People in the community

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By Kathy AlcockSenior Lecturer in Education, Canterbury Christ Church University College

The interactions of people with the physical environment can often be overlooked during a geographical study. Learning about the citizens who make up your local community can be a great way of introducing children to human geography and its impact

Although geography involves the study of People and Places and Patterns and Processes, an analysis of the Programme of Study for geography shows that there are few direct references to people. Yet, it is how people respond to their physical environment – as well as the impact of the physical environment on human activity – that makes geography such an interesting subject. This article puts people at the centre of a unit of work, helping children to consider the people who they have direct and indirect contact with and those who serve the needs of the community.

Activities: Whole class work Y3-6

  1. Initiate a discussion on what is meant by the terms ‘community’ and ‘local area’. Allow the children to express views about what makes their community special and unique. It is important to create positive images and to encourage children to value the place where they live, while offering opportunities to suggest possible improvements. This activity has strong links with citizenship; children that feel some ownership of their locality are more likely to take an active, informed interest in what happens there.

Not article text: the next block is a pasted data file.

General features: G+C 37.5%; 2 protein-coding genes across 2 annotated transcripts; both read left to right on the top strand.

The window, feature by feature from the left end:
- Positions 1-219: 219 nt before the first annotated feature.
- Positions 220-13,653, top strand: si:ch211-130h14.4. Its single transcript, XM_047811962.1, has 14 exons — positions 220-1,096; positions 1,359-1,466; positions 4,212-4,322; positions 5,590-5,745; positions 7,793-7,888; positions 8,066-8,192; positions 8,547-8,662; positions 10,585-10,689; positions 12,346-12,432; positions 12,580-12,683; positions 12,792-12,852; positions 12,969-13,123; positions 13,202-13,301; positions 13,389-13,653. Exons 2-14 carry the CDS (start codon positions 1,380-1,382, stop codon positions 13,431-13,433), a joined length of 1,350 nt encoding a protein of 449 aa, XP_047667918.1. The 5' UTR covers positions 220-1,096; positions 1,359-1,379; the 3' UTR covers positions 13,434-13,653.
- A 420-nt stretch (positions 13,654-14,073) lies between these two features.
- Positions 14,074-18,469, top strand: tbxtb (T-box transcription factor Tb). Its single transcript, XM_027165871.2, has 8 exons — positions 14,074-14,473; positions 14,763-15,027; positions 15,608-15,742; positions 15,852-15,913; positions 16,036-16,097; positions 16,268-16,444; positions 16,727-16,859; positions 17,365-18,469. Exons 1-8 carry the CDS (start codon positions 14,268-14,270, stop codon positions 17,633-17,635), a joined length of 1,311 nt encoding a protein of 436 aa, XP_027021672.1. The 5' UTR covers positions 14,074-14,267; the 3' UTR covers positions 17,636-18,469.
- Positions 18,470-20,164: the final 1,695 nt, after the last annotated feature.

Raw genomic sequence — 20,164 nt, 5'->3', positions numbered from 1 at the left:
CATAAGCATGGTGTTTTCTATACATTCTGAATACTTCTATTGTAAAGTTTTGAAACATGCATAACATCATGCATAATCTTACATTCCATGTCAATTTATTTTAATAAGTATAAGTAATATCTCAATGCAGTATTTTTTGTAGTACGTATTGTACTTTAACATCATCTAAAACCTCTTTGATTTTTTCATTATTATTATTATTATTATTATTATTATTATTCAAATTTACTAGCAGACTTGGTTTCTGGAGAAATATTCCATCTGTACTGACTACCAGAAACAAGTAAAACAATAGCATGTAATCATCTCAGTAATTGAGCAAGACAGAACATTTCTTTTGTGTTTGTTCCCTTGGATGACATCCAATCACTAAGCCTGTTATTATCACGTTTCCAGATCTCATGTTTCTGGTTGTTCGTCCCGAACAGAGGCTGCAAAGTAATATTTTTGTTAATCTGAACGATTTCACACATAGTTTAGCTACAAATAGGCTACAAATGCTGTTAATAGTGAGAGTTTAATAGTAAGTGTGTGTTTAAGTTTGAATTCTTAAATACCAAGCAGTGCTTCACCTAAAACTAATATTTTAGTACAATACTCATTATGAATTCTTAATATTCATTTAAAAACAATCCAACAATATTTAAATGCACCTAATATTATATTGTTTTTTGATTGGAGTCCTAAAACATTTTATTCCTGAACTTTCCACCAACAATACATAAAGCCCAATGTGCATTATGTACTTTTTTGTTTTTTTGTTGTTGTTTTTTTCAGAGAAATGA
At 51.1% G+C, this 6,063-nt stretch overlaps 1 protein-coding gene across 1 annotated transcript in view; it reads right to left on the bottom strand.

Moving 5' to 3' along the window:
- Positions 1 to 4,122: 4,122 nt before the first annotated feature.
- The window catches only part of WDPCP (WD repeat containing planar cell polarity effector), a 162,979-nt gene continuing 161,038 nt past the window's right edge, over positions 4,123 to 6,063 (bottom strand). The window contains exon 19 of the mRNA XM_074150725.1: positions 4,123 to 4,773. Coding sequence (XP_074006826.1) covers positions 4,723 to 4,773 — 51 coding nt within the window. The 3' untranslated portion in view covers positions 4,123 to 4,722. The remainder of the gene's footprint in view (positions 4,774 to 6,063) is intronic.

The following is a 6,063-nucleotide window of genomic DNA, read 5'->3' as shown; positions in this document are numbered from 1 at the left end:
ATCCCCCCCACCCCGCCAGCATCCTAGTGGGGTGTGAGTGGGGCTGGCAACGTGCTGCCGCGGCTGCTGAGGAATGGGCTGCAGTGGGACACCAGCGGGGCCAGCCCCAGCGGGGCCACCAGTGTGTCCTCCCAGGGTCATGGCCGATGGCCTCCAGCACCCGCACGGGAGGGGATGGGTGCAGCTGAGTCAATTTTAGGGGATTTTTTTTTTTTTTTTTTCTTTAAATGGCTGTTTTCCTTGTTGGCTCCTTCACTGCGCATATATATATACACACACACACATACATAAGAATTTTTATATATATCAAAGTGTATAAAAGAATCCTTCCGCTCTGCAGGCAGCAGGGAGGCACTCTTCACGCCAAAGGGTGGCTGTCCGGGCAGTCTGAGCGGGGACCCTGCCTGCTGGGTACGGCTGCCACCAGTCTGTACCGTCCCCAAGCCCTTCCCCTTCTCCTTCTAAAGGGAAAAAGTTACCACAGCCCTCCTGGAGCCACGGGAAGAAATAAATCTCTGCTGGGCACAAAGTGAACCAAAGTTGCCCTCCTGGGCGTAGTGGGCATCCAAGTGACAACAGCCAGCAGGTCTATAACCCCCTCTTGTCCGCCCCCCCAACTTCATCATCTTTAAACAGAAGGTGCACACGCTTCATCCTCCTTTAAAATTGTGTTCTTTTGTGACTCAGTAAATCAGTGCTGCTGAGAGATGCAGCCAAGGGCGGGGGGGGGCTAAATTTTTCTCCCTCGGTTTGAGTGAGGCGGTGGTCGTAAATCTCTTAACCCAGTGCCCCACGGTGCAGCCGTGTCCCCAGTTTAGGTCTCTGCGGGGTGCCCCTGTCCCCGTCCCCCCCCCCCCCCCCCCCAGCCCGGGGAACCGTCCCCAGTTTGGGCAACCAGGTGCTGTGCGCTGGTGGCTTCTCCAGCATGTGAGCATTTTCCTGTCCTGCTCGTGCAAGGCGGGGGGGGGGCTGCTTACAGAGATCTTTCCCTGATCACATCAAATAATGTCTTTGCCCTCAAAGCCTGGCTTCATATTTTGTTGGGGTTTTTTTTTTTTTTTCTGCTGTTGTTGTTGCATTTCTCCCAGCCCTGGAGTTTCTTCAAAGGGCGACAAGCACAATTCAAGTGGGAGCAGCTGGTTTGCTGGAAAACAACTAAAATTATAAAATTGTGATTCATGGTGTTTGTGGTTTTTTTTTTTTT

1. Progress to talking about people in the local community in terms of those who help us. People might help us by serving our needs, keeping the surroundings clean and tidy, answering our questions, providing essential services and so on. You could approach this discussion by asking the children to:
  • think about people they have met recently and the jobs they do
  • focus their thoughts on one street and the people who live and work there
  • scan a local newspaper for people-related news items
  • consider who helps them to take care of their own body – from head to toe! Who helps them to keep fit, healthy, clothed and clean?
  • look at a series of prepared photographs or find their own pictures and make a quiz for others to complete.
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